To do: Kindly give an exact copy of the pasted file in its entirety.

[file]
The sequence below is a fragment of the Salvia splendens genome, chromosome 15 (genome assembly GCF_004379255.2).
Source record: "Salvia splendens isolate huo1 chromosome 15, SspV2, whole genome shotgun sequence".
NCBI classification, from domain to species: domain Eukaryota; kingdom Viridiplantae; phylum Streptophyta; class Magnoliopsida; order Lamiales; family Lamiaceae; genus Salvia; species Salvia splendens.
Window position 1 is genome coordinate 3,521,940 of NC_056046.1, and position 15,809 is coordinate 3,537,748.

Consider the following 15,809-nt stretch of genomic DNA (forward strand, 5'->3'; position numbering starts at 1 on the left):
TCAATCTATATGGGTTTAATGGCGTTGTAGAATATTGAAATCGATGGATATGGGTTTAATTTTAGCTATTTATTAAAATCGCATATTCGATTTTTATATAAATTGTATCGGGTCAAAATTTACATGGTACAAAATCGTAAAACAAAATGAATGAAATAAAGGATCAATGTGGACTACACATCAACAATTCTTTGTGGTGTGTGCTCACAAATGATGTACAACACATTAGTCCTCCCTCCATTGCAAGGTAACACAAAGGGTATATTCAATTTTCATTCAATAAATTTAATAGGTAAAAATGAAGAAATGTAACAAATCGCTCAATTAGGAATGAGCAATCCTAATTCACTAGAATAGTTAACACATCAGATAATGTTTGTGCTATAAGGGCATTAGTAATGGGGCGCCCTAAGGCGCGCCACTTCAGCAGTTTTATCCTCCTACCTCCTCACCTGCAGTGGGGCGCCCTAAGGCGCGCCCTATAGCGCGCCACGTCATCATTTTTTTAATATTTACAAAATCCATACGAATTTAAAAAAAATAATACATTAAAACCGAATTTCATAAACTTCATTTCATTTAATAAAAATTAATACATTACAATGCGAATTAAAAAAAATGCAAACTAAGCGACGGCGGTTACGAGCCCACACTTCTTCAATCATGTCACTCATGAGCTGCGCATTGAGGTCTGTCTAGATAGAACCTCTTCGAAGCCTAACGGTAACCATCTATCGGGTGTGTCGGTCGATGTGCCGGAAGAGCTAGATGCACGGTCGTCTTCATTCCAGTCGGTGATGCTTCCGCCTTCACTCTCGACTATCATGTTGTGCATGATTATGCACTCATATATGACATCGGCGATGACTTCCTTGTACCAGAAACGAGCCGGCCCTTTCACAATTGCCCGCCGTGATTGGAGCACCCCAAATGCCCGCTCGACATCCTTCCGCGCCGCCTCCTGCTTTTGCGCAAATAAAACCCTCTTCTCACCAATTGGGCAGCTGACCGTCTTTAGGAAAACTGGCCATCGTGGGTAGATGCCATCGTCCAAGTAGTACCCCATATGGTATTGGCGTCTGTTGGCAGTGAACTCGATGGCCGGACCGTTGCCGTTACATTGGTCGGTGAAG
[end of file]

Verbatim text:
The sequence below is a fragment of the Salvia splendens genome, chromosome 15 (genome assembly GCF_004379255.2).
Source record: "Salvia splendens isolate huo1 chromosome 15, SspV2, whole genome shotgun sequence".
NCBI classification, from domain to species: domain Eukaryota; kingdom Viridiplantae; phylum Streptophyta; class Magnoliopsida; order Lamiales; family Lamiaceae; genus Salvia; species Salvia splendens.
Window position 1 is genome coordinate 3,521,940 of NC_056046.1, and position 15,809 is coordinate 3,537,748.

Consider the following 15,809-nt stretch of genomic DNA (forward strand, 5'->3'; position numbering starts at 1 on the left):
TCAATCTATATGGGTTTAATGGCGTTGTAGAATATTGAAATCGATGGATATGGGTTTAATTTTAGCTATTTATTAAAATCGCATATTCGATTTTTATATAAATTGTATCGGGTCAAAATTTACATGGTACAAAATCGTAAAACAAAATGAATGAAATAAAGGATCAATGTGGACTACACATCAACAATTCTTTGTGGTGTGTGCTCACAAATGATGTACAACACATTAGTCCTCCCTCCATTGCAAGGTAACACAAAGGGTATATTCAATTTTCATTCAATAAATTTAATAGGTAAAAATGAAGAAATGTAACAAATCGCTCAATTAGGAATGAGCAATCCTAATTCACTAGAATAGTTAACACATCAGATAATGTTTGTGCTATAAGGGCATTAGTAATGGGGCGCCCTAAGGCGCGCCACTTCAGCAGTTTTATCCTCCTACCTCCTCACCTGCAGTGGGGCGCCCTAAGGCGCGCCCTATAGCGCGCCACGTCATCATTTTTTTAATATTTACAAAATCCATACGAATTTAAAAAAAATAATACATTAAAACCGAATTTCATAAACTTCATTTCATTTAATAAAAATTAATACATTACAATGCGAATTAAAAAAAATGCAAACTAAGCGACGGCGGTTACGAGCCCACACTTCTTCAATCATGTCACTCATGAGCTGCGCATTGAGGTCTGTCTAGATAGAACCTCTTCGAAGCCTAACGGTAACCATCTATCGGGTGTGTCGGTCGATGTGCCGGAAGAGCTAGATGCACGGTCGTCTTCATTCCAGTCGGTGATGCTTCCGCCTTCACTCTCGACTATCATGTTGTGCATGATTATGCACTCATATATGACATCGGCGATGACTTCCTTGTACCAGAAACGAGCCGGCCCTTTCACAATTGCCCGCCGTGATTGGAGCACCCCAAATGCCCGCTCGACATCCTTCCGCGCCGCCTCCTGCTTTTGCGCAAATAAAACCCTCTTCTCACCAATTGGGCAGCTGACCGTCTTTAGGAAAACTGGCCATCGTGGGTAGATGCCATCGTCCAAGTAGTACCCCATATGGTATTGGCGTCTGTTGGCAGTGAACTCGATGGCCGGACCGTTGCCGTTACATTGGTCGGTGAAG